Your dumb ass finally got one right, congrats. But don’t celebrate, because you still officially “have” nothing until you sell.
People always look to the stars. And when their dreams get validated, they think the stars are no longer the limit. They can go BEYOND the stars now, because, why not?
Then the law of gravity kicks in.
And the dream dies.
And all their left with is a story. A story of “how they nailed it”. Of “how they got it right”, and how just for a moment, they “had it”.
I’ve heard these stories a lot in my day, and all I hear is “I’m a fucking idiot who has no grasp of money management. Did I learn from this? Not really.”
And no matter how much you tell them, it will never sink in.
FOMO (Fear Of Missing Out) is an amazing, powerful thing. So powerful, it’s able to defy all reasoning.
So let’s make sure this never happens to you.
Every single professional trader I know scales out.
By “scaling out”, I mean take a portion of your trade off the table and into your trading account, and proceed accordingly.
And there is no need to over-complicate this. Taking half off now, and half later is perfectly fine. It’s what I do.
This is part of your money management checklist now. Make sure you have it written down somewhere. Hopefully, you already have notes from the risk blog post, and can now add on.
Never be in question again when it comes to managing a trade. At least at this point. The rest will come.
We will use the ATR of the pair we’re trading to decide where we take off half of our trade.
Whatever the ATR of the pair you’re trading is at, that will be the amount of pips it must reach before you take your initial profit.
For example, if when you enter a EUR/CAD trade, if the ATR is at 90 pips, you will need to reach 90 pips of profit before you take your initial profit.
I will tell you how I enter trades, because my broker will not scale out automatically for me, which can be a problem if you like to sleep and go do things.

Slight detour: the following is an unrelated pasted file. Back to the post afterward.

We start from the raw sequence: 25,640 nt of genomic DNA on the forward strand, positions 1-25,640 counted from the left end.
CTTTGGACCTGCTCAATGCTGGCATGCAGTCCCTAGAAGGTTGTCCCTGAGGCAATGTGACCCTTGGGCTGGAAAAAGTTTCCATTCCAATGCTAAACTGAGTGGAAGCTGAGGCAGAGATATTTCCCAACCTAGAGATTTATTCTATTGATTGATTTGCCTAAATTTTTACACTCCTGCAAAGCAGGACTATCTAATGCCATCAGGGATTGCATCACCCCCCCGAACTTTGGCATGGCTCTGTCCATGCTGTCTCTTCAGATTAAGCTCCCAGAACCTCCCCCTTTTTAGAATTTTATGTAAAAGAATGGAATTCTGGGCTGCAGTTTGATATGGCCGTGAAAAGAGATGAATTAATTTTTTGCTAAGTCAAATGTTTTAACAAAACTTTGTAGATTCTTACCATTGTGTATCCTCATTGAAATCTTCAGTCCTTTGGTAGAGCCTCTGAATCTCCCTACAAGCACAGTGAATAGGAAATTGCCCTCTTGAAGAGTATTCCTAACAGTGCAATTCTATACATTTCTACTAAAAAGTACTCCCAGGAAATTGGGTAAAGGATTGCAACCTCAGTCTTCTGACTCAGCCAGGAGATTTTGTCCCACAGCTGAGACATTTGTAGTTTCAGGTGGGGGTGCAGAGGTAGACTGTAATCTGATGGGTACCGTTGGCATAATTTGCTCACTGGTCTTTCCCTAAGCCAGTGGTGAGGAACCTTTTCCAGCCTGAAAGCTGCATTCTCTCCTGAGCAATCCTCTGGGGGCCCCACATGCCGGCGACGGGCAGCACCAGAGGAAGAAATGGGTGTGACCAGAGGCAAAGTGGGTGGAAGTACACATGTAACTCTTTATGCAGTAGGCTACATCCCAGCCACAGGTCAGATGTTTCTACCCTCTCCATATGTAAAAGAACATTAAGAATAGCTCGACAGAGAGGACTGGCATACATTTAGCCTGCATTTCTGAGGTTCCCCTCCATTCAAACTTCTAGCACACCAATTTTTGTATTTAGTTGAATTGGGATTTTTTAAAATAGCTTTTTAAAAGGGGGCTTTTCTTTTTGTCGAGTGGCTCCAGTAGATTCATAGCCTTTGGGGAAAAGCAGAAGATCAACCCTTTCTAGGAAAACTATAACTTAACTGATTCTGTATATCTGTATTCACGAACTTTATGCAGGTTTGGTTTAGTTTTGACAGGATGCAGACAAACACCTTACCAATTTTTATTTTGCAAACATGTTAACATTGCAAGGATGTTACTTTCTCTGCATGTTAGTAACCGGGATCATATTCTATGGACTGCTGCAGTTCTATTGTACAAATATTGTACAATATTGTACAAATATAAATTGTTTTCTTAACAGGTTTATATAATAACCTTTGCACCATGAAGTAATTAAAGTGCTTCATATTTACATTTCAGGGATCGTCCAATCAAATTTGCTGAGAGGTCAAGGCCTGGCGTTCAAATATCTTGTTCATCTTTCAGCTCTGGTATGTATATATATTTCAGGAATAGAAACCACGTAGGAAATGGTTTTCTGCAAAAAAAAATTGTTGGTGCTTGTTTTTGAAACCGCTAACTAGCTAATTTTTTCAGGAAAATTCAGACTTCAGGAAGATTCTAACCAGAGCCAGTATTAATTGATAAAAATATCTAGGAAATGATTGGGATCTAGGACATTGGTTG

This formula is how I get around that and still have my trade management automated…
So it goes like this:
- Figure your initial risk using the risk profile I gave you before
- Take that risk (amount per pip you’re risking), and cut it in half
- Make TWO HALF TRADES with that new number
- Put your stop loss in its proper place on both of those trades
- On ONE of the trades, enter in where you want to take the initial profit (ATR). This will close the trade automatically when it gets there.
- Once this happens, move your stop loss to break-even, AKA where you initially entered the trade.
- High-five yourself and let that baby run!
You may be a bit concerned that a retracement in price is overdue, and when it comes, it will hit your break-even stop loss and only result in a small win.
I would ask you to go back to the Ratios blog and video to just see just how important those small wins are.
You want those small wins. You want lots of them.
Being the type that never scales out will get you nothing but pain.
Starry-eyed and dumb is no way to beat a 4-5 trillion dollar-a-day market.
Knowing how to do it properly and actually have a structure in place where others do not (no bullshit, the majority still exit trades “by feel”), puts you in a fantastic position to win long-term.
And most importantly, when followed correctly, eliminates emotion, which will invariably take you down at some point if you’re not careful, believe me.
Have a plan, follow that plan, repeat, repeat, quit your job, repeat, repeat.